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Meet Samantha Muhwezi UNOC’s new hire to start work on April 1st.

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Her first major undertakings in the nascent petroleum industry went largely unnoticed until September 2022 when screenshots of registration documents of the proposed East African Crude Oil Pipeline (EACOP) started making arounds on the microblogging site X, formerly Twitter.

The UK companies’ registry documents detailed Ms Samantha Muhwezi as a shareholder of the $4 billion (Shs15 trillion) EACOP, that will transport Uganda’s 6.4billion barrels of oil from Hoima to Tanga Port in Tanzania en route to the international market.

The documents caused a stir, with many Ugandans online expressing bewilderment and consternation of how Ms Muhwezi could be signatory on behalf of EACOP whose shareholders are TotalEnergies, Uganda National Oil Company (UNOC), Tanzania Petroleum Development Corporation (TPDC), and CNOOC.

The EACOP holding company was incorporated in the UK as a neutral jurisdiction with strong rule of law and home to the London Court of Arbitration.

Ms Muhwezi, then as Company Secretary of the EACOP company seated at Course View Towers along Yusuf Lule Road in Kampala, was signatory to the document as legal director of TotalEnergies.

A graduate of Law from UK’s London School of Economics, she joined the company as legal counsel, then known as Total E&P, in 2016.

At the time, the French oil company—which pushed Uganda to settle for the 1,443km southern route to Tanga as the least cost for the pipeline—was coordinating majority activities of the pipeline.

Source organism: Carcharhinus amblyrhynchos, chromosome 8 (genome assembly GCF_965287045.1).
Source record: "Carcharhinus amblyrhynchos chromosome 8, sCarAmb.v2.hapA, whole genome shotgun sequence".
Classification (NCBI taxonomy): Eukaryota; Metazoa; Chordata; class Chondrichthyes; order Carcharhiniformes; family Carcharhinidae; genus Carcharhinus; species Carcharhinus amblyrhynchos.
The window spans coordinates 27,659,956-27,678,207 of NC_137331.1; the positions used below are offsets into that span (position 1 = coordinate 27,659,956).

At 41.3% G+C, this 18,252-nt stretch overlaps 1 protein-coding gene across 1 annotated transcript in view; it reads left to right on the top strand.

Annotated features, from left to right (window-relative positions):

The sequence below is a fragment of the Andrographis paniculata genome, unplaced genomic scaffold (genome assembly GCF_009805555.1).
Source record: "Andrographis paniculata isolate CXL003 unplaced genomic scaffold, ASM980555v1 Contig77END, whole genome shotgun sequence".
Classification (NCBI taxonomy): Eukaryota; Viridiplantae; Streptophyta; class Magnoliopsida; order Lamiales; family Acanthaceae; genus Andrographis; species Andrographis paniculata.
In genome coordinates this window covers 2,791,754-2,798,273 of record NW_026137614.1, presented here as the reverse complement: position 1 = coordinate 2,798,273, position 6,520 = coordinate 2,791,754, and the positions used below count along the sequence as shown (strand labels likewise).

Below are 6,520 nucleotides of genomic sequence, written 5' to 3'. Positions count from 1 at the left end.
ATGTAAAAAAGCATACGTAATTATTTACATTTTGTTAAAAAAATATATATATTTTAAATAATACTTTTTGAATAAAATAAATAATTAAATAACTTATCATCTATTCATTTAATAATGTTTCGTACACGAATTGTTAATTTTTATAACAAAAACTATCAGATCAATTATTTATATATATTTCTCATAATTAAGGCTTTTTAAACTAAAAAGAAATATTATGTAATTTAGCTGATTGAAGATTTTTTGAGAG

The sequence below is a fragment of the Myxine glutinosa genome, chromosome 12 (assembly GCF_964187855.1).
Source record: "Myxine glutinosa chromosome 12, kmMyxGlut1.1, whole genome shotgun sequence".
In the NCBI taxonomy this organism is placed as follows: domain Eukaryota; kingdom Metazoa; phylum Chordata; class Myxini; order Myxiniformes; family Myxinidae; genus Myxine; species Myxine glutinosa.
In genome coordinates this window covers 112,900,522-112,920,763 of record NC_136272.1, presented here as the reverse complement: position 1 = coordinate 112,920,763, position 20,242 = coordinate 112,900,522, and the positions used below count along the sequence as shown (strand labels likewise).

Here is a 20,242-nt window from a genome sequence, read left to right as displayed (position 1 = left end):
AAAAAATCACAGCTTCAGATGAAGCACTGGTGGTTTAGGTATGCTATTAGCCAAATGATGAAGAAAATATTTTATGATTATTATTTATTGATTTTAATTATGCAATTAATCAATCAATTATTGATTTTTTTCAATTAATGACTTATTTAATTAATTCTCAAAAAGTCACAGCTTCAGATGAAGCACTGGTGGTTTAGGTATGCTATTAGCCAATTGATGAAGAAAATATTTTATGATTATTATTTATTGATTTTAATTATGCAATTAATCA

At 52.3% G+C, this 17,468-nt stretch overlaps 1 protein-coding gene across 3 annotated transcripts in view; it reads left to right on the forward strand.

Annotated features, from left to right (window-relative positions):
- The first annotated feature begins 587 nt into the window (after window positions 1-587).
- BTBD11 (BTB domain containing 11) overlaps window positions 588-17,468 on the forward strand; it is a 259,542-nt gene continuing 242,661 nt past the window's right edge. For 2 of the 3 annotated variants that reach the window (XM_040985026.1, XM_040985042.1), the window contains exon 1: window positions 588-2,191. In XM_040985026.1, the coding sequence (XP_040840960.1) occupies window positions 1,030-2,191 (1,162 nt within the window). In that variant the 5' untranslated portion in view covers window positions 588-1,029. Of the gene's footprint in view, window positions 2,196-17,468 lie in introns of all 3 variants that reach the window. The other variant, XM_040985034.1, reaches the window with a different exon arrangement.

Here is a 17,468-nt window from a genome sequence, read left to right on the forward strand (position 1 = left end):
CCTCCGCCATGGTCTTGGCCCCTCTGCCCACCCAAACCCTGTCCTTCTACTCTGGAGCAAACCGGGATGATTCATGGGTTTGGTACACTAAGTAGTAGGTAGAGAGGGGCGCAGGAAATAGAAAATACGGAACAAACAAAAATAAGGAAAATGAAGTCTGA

The Tanga route was chosen over Kenya’s route to Lamu and Mombasa on among other grounds, convenient constructability (flat terrain), highest availability (fully functional), lowest environmental footprint, and provides the shortest schedule for Uganda to see first oil export—earliest mid-2025.

It is upon this basis that Total seconded her as legal director in what eventually came to be the EACOP company.

At several oil-related functions, Ms Muhwezi—her height, a lofted by high heels, and a good sense of fashion— always stood out, usually, in company of her French bosses. If there is one thing that is not in doubt; her brilliance.

“She is smart, intelligent, and a go-getter,” a former co-worker told this website. “She just stepped on many toes along the way; was always aloof, and the-know-it all kind.”

At the time screenshots of the pipeline company’s registration made rounds in late 2022, Ms Muhwezi was facing tumultuous times in the EACOP company over allegations of conflict of interest.

In early 2023, the EACOP company removed her as legal director—and as a soft landing—sent her back to TotalEnergies. According to insiders, she first protested the transfer but eventually acquiesced to move.

The EACOP company later updated its registration details in the UK in July 2023.

“She could no longer fit in,” sources at Total told this website, adding: “Next thing we knew she was taking maternity leave, and later resigned. Next thing we learnt she was joining UNOC”

Ms Muhwezi is due to start work as Chief Operating Officer (COO) at UNOC next week.

The COO position was first advertised in January, involving among others offering strategic and technical leadership to all shared and technical support functions of UNOC, and setting up and offering leadership oversight to centers of excellence for supply chains, and national content.

UNOC’s handling of the recruitment came under sharp focus a fortnight ago; fielding a candidate, who despite extensive legal knowledge, has zero operational expertise amid claims of influence peddling.

In a statement, UNOC defended that 10 candidates were shortlisted including internal applicants, among others economists, geologists, lawyers, engineers and commercial.

Sources told this website how the matter had reached President Museveni who instructed intelligence agencies to look into the matter.

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